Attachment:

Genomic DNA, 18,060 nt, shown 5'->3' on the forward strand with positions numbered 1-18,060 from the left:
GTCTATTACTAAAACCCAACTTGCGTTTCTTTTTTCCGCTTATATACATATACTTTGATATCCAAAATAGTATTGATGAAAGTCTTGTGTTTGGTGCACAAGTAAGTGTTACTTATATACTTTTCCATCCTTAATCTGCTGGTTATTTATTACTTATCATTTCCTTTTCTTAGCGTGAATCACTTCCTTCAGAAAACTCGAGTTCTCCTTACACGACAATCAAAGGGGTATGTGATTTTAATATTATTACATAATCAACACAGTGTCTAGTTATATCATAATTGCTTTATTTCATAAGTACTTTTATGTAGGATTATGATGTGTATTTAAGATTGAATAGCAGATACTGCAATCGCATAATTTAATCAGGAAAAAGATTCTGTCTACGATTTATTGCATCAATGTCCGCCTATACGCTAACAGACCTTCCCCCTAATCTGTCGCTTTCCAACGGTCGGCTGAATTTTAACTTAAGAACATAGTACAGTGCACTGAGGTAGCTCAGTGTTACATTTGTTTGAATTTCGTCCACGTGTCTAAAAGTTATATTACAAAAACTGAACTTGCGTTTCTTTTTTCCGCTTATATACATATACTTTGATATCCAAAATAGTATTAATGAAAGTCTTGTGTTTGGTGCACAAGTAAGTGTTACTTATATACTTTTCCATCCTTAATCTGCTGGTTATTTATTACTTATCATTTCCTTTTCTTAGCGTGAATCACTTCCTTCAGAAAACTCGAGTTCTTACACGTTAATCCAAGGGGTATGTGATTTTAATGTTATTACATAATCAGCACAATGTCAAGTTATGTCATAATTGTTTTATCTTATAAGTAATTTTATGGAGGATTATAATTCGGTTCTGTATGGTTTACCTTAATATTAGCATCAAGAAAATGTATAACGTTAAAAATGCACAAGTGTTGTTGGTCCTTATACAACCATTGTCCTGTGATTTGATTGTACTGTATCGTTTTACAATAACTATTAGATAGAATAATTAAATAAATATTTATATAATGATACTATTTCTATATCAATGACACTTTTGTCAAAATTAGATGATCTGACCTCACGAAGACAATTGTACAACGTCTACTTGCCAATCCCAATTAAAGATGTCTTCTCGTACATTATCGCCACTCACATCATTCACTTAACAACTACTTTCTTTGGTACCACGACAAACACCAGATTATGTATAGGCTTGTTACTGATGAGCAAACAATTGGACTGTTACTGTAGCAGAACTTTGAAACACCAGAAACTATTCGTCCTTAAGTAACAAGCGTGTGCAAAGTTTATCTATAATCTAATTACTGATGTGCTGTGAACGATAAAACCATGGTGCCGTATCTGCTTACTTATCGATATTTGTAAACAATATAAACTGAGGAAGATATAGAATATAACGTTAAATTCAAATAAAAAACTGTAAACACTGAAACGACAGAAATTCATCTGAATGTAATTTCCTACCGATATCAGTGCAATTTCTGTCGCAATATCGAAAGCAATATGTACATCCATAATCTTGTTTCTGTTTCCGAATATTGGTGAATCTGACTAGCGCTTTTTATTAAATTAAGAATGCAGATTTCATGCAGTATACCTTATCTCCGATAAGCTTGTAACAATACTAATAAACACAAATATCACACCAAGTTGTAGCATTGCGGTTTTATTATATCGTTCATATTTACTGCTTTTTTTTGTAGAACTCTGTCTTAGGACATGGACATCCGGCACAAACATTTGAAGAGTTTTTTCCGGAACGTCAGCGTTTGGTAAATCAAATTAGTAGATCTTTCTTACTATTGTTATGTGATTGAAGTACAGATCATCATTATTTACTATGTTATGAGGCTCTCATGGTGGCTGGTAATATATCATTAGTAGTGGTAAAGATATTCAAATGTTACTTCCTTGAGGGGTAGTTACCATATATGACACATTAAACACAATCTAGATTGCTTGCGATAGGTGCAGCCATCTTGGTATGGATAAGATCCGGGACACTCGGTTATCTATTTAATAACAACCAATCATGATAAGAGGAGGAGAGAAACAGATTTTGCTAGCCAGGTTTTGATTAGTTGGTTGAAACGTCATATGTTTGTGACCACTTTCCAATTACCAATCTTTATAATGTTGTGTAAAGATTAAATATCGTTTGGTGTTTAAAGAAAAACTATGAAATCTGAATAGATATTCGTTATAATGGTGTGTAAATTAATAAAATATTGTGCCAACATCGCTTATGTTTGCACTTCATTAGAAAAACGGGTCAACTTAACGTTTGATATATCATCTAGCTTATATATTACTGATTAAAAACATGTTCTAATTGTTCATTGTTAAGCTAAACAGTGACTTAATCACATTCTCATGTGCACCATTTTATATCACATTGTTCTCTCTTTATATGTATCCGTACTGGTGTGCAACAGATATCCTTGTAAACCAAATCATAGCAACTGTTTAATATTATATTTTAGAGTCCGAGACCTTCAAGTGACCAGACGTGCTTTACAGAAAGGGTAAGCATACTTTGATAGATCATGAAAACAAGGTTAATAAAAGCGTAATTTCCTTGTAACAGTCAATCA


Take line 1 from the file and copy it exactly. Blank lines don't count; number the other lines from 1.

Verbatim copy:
Genomic DNA, 18,060 nt, shown 5'->3' on the forward strand with positions numbered 1-18,060 from the left: